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Can Vet J. 2000 Dec;41(12):929-37.

Canine heartworm testing in Canada: are we being effective?

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Department of Population Medicine, Ontario Veterinary College, University of Guelph, Guelph, Ontario N1G 2W1.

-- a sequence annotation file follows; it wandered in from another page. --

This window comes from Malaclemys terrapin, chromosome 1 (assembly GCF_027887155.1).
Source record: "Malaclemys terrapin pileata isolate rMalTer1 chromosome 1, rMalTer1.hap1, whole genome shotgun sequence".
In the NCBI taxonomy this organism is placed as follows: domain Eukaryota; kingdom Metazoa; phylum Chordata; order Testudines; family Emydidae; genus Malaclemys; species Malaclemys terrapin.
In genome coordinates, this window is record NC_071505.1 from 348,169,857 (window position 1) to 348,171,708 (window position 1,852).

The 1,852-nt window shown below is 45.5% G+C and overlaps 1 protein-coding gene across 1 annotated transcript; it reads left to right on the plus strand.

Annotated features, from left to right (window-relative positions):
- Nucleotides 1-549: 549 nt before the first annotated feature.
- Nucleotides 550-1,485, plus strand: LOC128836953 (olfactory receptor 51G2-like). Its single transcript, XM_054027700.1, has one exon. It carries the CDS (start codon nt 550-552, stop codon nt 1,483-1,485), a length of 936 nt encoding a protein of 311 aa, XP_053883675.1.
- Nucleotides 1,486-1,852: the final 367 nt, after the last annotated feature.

Mass testing of dogs in Canada for the presence of Dirofilaria immitis has been ongoing since 1977. Since that time, there have also been changes in the diagnostic tests available to detect the presence of heartworm and changes in the therapy for heartworm, which necessitate a reevaluation of heartworm screening as currently practiced in Canada. The principles of evidence-based medicine were used to determine the prevalence of heartworm infection in various dog populations, and the effectiveness of screening these populations. The annual surveys of heartworm testing have shown that Canada is a low prevalence area (0.16%), with most of the test-positive dogs located in southern Ontario (0.19%), southern Manitoba (0.18%), southern Quebec (0.09%), and the southern Okanagan Valley (0.04%). Foci of higher prevalence are found within these 4 main geographic areas. Furthermore, the prevalence of heartworm infection is higher in the population of dogs not on preventative medication (0.62%), when compared to the population of dogs on preventative medication (0.04%). The evidence indicates that a heartworm diagnostic test applied to an asymptomatic dog on preventative medication contributes little information regarding the heartworm infection status of that dog. However, testing of a dog characterized as being high risk will provide clinically useful information. Recommendations regarding the testing of dogs for heartworm in Canada are derived on the basis of available evidence.

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